However, as is often the case with ongoing natural disasters, bad weather can hamper relief efforts. Heavy rain forces São Paulo Airport to close, so the pair have to divert to Jundiaí Airport instead, which is 35 miles north-west of São Paulo.

Fortunately, this is not a wasted trip. Jundiaí Airport authorities give Jacob and Victor a critical supply of insulin to be delivered to Porto Alegre.

The drug – donated by a hospital in Jundiaí – will save the lives of people living with diabetes in Rio Grande do Sul who have lost everything in the floods.

Pilot Jacob Anderson holds insulin, which will save diabetics’ lives in Rio Grande do Sul (credit: Asas de Socorro)

Jacob loads insulin, which will save diabetics’ lives in Rio Grande do Sul (credit: ADS)

Next, the duo drop off food aid in Novo Hamburgo, just north of Porto Alegre, which has encountered extensive flood damage.

Here, they pick up a woman badly injured in the floods and medevac her to hospital in Passo Fundo in northern Rio Grande do Sul so that she can access medical treatment.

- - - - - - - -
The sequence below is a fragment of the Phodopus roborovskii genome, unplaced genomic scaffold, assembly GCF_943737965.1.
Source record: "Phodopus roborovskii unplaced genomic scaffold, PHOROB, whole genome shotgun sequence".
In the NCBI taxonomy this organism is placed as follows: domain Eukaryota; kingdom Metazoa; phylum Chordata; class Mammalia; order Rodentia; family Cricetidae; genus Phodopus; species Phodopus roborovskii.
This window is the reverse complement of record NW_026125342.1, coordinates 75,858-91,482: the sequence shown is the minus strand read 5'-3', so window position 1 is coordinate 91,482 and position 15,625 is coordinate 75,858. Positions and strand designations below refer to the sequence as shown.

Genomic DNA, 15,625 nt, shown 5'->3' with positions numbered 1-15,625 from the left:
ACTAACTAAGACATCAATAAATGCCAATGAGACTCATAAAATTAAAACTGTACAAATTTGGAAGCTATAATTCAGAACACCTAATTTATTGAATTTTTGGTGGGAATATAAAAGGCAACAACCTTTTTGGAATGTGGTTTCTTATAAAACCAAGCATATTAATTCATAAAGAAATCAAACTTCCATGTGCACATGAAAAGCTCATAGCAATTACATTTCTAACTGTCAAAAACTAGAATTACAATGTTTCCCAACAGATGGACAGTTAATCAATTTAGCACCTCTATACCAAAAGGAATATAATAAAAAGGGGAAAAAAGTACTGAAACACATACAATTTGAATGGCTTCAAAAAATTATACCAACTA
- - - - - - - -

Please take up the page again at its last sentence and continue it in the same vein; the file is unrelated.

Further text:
The view from the air is shocking sighs Victor:

‘The aerial view is devastating. We see submerged neighbourhoods and collapsed lives. In this moment, the magnitude of the tragedy and the importance of the mission become clear.’

Victor Scarparo – Asas de Socorro pilot (MAF’s affiliate in Brazil)

Battling bad weather to rescue the afflicted

The next day, they head to Pelotas, south of Porto Alegre with a hold full of more medication and other essentials including bottles of water, food and toilet rolls.

Jacob loads lifesaving supplies onto the plane (credit: Asas de Socorro)

Jacob loads lifesaving supplies onto the plane (credit: ADS)

However, incessant rain foils their plan and they are forced to divert to Santa Maria Airport, which is west of Porto Alegre.

The sky over Rio Grande do Sul is very cloudy and heavy rain complicates the pilots’ plans. They don’t know when they can take off again, but they are trusting in the Lord says Victor:

‘Unfortunately, the aircraft will stay on Santa Maria Airport’s tarmac tonight, so please pray because there is a lot of rain forecast. Pray for God to protect the plane so that nothing happens to it and that tomorrow we can take off and continue God’s mission.’

The duo are stuck in Santa Maria for a couple of nights due to bad weather (credit: ADS)

The next morning, heavy storms continue to stall their flight to Pelotas. ‘Safety first’ means they have to pause their mission for now says Victor: